This post was originally published in 2013 and has been updated to ensure the content is current and relevant for NICU families.
One of your friends just landed themselves in the NICU. Let me guess. You want to help, but you have no idea what to say or what to do. Fear not, many of us who have been there have advice. Here are 10 suggestions for helping a friend in the NICU.
1. Ask the family if they have a meal calendar set up, and if not, volunteer to get it started.
While you’re at it, encourage folks to bring the meal in disposable dishes, along with a breakfast food for the family. That was always the toughest meal for me and my family to plan. It could be something as easy as a box of cereal and a gallon of milk. I have a few more helpful tips for bringing meals on my personal blog. And, if time is on your side, you might even go on a grocery run for the family.
2. Mow their lawn or shovel the snow, depending upon the season/region.
One morning we left for the NICU and when we arrived home our lawn was mowed and edged. We were floored. If you can’t do it yourself, consider hiring a friend or company to do it.
3. Don’t ask when the baby is coming home.
Trust me, if they knew, they’d be shouting it from the mountaintops. When the time comes, lend them the bullhorn so they can alert the tri-state area. Until then, avoid asking this question.
4. Setup a carpool/playdate schedule for the kids.
Obviously, you need to ask permission first. But lining up folks to bring kids to and from school or extracurricular activities can be a huge burden lifted. In our case, we had family at the house to help, but putting them on pickup/dropoff duty in a system they didn’t understand was too stressful for this momma. Instead, we opted to have families n our community who knew “the drill” help us out.
5. If there’s a holiday coming up, consider decorating or doing an activity with the family.
During our NICU stay, fall and Halloween passed us by, but with the help of sweet friends our kids still enjoyed the holidays. Friends bought pumpkins and helped the kids carve and decorate them. It was a wonderful activity and infused a much-needed bit of normalcy into our lives.
6. Put together a gift basket full of useful items and drop it off on their porch.
Items to include: hand lotion, bottled water, gift cards to local restaurants/grocery stores, onesies that wrap rather than snap (easier with all those cords) and non-perishable snacks (granola bars, fruit snacks, etc.).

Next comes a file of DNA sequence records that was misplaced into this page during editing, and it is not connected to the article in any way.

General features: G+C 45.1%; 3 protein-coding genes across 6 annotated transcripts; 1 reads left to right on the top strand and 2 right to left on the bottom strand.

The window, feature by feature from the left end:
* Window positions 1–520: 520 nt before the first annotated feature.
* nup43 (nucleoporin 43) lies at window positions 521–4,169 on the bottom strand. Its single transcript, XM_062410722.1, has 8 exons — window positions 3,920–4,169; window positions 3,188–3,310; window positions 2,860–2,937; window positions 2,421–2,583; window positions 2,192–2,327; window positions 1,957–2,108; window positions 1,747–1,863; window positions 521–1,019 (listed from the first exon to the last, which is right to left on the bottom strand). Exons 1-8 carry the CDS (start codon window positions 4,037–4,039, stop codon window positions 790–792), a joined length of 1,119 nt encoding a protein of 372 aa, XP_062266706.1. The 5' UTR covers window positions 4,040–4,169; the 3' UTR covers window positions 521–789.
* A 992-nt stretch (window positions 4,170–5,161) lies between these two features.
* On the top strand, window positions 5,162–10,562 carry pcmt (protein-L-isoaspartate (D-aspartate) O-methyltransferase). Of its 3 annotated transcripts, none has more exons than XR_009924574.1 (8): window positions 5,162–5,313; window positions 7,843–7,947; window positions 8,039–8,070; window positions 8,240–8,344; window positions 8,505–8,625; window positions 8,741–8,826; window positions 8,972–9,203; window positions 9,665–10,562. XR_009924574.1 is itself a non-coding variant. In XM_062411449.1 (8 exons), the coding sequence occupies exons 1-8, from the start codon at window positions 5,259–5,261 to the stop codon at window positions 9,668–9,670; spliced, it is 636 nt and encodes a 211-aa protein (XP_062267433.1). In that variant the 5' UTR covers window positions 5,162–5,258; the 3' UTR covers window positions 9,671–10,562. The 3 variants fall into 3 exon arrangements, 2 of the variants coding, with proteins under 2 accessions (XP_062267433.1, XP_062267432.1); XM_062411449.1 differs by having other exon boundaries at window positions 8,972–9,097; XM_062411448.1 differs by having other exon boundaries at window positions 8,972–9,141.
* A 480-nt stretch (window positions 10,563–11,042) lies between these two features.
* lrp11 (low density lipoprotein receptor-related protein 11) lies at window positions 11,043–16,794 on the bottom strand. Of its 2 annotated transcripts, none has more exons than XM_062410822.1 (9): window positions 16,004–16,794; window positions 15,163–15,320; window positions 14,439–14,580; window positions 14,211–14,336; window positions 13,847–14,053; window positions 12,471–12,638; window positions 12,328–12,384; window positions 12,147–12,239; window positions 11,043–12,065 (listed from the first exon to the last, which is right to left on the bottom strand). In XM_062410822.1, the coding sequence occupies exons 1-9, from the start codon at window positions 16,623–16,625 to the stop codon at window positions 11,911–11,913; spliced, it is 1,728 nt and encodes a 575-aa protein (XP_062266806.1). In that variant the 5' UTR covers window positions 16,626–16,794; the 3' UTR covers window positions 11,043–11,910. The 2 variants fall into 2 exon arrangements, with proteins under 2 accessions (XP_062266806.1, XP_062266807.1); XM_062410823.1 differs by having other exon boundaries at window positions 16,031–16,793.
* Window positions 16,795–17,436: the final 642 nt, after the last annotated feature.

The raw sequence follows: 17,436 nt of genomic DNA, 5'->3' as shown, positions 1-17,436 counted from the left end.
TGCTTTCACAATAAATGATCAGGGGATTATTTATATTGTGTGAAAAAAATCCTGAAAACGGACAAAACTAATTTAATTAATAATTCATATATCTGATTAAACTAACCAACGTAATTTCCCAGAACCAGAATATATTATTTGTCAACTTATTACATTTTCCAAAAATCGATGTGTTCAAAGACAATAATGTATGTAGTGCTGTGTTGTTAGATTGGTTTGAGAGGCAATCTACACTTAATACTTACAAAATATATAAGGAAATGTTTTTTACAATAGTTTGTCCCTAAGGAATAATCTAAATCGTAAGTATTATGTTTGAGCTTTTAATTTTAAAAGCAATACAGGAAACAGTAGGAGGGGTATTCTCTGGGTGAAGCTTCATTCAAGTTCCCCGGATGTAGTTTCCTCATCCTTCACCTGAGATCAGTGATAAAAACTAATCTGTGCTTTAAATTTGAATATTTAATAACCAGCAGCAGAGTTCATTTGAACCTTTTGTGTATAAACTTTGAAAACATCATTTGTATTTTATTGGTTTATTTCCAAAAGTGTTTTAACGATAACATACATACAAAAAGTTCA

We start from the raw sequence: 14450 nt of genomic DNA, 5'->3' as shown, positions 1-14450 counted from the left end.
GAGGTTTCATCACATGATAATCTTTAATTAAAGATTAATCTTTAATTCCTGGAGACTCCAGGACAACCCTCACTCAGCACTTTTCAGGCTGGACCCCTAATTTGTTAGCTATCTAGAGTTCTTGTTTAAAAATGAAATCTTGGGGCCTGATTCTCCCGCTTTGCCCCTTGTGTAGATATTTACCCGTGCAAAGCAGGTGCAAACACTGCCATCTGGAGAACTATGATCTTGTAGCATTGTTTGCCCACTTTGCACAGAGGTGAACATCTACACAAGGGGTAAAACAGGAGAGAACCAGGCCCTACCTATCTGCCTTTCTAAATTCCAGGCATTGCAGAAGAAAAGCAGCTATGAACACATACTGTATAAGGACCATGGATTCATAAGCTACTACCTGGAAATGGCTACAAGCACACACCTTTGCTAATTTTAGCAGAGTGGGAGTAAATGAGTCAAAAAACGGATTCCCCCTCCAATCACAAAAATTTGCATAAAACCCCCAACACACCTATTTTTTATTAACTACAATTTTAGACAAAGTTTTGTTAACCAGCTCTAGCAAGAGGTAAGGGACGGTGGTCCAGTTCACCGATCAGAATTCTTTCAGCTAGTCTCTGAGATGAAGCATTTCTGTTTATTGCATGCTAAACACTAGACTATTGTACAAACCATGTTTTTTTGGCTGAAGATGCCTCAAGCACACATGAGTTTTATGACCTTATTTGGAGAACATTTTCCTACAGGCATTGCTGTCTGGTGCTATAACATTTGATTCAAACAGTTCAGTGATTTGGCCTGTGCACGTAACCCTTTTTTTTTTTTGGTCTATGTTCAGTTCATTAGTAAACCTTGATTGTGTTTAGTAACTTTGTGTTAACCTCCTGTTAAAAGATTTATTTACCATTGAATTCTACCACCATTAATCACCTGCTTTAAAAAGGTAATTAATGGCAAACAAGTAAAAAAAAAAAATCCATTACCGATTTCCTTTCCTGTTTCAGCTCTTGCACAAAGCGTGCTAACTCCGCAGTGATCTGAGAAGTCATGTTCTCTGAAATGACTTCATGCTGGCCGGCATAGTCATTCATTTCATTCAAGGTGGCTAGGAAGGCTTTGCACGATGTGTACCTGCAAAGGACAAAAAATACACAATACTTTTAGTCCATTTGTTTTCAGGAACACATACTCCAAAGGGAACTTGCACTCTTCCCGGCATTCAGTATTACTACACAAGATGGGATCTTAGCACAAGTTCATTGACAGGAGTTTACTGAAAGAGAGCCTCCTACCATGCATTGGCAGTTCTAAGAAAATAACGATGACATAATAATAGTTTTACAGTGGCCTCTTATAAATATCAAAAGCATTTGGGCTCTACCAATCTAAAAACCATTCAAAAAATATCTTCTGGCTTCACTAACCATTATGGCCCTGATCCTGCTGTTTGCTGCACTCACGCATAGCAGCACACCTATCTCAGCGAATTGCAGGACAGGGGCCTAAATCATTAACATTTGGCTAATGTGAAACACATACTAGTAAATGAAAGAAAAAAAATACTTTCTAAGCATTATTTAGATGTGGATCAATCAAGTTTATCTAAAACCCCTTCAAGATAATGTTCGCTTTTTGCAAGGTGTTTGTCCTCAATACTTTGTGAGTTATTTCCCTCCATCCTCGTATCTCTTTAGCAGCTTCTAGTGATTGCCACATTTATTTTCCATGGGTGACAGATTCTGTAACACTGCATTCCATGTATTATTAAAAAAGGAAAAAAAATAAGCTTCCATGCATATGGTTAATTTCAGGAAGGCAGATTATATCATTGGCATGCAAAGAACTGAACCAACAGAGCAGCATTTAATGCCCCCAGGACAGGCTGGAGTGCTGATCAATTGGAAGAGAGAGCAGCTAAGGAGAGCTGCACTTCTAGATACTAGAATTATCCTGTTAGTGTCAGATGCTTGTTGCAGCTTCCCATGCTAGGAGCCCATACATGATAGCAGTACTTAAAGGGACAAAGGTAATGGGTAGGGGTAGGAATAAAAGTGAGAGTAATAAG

7. Don’t get offended when they don’t call or write back.
Being a NICU parent is hard. Try to find ways to communicate with the family that allows them to respond when it’s convenient for them. Instead of calling, send a text message. Instead of dropping by, write an email. It’s often hard to balance it all. Cut them some slack.
8. Speaking of communication, ask if there’s a family spokesperson or if you can serve in that role.
Sometimes the family has a blog or CareFlash page, but they often need someone to field all the inquiries of how to help. If you’re close enough to the family, consider volunteering in this capacity. Just make sure you’re a help, not a hindrance.
9. Take up a collection.
If you feel so inclined, you might ask close friends and relatives to donate money. The family can hire a babysitter upon discharge, pay off medical bills or go out on a much-needed date.
10. Send a card or decorate a poster board to let them know they’re loved and cared for during those difficult days.
Some cards we received were from folks we knew and others were sent anonymously. Each one touched us deeply and came at just the right moment.
BONUS: Call a local photographer and ask if they take NICU photos.
Many do, for free. Even though the stay is stressful, parents want to document their preemie’s progress. There are also bereavement photographers who lovingly, and respectfully, take photos free of charge for families.
However you choose to support a family who finds themselves in the NICU, do every act with love. Trust me, your kindness will be a great blessing!